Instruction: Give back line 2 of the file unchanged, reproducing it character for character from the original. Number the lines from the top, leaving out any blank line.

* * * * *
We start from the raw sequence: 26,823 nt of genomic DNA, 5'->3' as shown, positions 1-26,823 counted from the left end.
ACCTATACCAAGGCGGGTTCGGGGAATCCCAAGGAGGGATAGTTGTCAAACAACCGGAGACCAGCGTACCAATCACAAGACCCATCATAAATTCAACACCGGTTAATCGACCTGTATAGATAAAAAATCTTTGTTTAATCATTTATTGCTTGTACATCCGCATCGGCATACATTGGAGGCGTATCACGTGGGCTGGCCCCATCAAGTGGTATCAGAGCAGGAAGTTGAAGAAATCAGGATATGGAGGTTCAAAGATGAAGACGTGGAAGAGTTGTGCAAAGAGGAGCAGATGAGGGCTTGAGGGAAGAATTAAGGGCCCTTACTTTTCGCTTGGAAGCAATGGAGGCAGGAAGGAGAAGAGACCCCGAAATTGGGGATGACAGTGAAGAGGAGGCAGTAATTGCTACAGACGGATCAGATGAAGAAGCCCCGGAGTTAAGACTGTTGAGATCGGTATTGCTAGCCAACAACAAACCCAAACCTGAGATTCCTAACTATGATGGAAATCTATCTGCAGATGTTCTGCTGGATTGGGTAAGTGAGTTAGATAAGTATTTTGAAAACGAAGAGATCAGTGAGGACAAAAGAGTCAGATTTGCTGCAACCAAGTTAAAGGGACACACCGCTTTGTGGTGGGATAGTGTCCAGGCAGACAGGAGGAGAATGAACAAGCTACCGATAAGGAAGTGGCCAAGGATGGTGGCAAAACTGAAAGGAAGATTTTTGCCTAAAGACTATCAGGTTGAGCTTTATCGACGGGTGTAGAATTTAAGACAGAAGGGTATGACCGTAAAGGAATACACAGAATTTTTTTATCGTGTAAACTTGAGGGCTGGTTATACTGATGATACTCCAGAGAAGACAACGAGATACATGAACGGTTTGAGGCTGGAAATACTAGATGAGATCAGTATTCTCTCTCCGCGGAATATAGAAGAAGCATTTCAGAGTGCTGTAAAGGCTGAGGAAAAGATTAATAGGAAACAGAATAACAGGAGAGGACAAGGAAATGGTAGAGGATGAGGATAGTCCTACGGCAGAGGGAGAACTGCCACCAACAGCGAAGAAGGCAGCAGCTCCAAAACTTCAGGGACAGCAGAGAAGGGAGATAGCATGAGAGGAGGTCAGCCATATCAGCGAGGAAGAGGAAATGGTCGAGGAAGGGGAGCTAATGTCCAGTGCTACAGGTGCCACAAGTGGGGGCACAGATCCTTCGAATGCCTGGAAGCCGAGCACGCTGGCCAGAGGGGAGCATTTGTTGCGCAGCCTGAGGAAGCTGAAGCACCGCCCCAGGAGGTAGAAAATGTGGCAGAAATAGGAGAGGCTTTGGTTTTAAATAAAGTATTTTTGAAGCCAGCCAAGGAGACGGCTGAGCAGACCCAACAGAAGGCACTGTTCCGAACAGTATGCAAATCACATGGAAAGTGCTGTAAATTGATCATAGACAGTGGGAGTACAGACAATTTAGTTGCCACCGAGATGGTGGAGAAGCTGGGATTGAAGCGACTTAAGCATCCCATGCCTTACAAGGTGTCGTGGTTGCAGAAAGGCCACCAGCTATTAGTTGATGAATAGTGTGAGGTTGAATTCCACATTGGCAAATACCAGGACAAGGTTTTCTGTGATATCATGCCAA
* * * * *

ACCTATACCAAGGCGGGTTCGGGGAATCCCAAGGAGGGATAGTTGTCAAACAACCGGAGACCAGCGTACCAATCACAAGACCCATCATAAATTCAACACCGGTTAATCGACCTGTATAGATAAAAAATCTTTGTTTAATCATTTATTGCTTGTACATCCGCATCGGCATACATTGGAGGCGTATCACGTGGGCTGGCCCCATCAAGTGGTATCAGAGCAGGAAGTTGAAGAAATCAGGATATGGAGGTTCAAAGATGAAGACGTGGAAGAGTTGTGCAAAGAGGAGCAGATGAGGGCTTGAGGGAAGAATTAAGGGCCCTTACTTTTCGCTTGGAAGCAATGGAGGCAGGAAGGAGAAGAGACCCCGAAATTGGGGATGACAGTGAAGAGGAGGCAGTAATTGCTACAGACGGATCAGATGAAGAAGCCCCGGAGTTAAGACTGTTGAGATCGGTATTGCTAGCCAACAACAAACCCAAACCTGAGATTCCTAACTATGATGGAAATCTATCTGCAGATGTTCTGCTGGATTGGGTAAGTGAGTTAGATAAGTATTTTGAAAACGAAGAGATCAGTGAGGACAAAAGAGTCAGATTTGCTGCAACCAAGTTAAAGGGACACACCGCTTTGTGGTGGGATAGTGTCCAGGCAGACAGGAGGAGAATGAACAAGCTACCGATAAGGAAGTGGCCAAGGATGGTGGCAAAACTGAAAGGAAGATTTTTGCCTAAAGACTATCAGGTTGAGCTTTATCGACGGGTGTAGAATTTAAGACAGAAGGGTATGACCGTAAAGGAATACACAGAATTTTTTTATCGTGTAAACTTGAGGGCTGGTTATACTGATGATACTCCAGAGAAGACAACGAGATACATGAACGGTTTGAGGCTGGAAATACTAGATGAGATCAGTATTCTCTCTCCGCGGAATATAGAAGAAGCATTTCAGAGTGCTGTAAAGGCTGAGGAAAAGATTAATAGGAAACAGAATAACAGGAGAGGACAAGGAAATGGTAGAGGATGAGGATAGTCCTACGGCAGAGGGAGAACTGCCACCAACAGCGAAGAAGGCAGCAGCTCCAAAACTTCAGGGACAGCAGAGAAGGGAGATAGCATGAGAGGAGGTCAGCCATATCAGCGAGGAAGAGGAAATGGTCGAGGAAGGGGAGCTAATGTCCAGTGCTACAGGTGCCACAAGTGGGGGCACAGATCCTTCGAATGCCTGGAAGCCGAGCACGCTGGCCAGAGGGGAGCATTTGTTGCGCAGCCTGAGGAAGCTGAAGCACCGCCCCAGGAGGTAGAAAATGTGGCAGAAATAGGAGAGGCTTTGGTTTTAAATAAAGTATTTTTGAAGCCAGCCAAGGAGACGGCTGAGCAGACCCAACAGAAGGCACTGTTCCGAACAGTATGCAAATCACATGGAAAGTGCTGTAAATTGATCATAGACAGTGGGAGTACAGACAATTTAGTTGCCACCGAGATGGTGGAGAAGCTGGGATTGAAGCGACTTAAGCATCCCATGCCTTACAAGGTGTCGTGGTTGCAGAAAGGCCACCAGCTATTAGTTGATGAATAGTGTGAGGTTGAATTCCACATTGGCAAATACCAGGACAAGGTTTTCTGTGATATCATGCCAA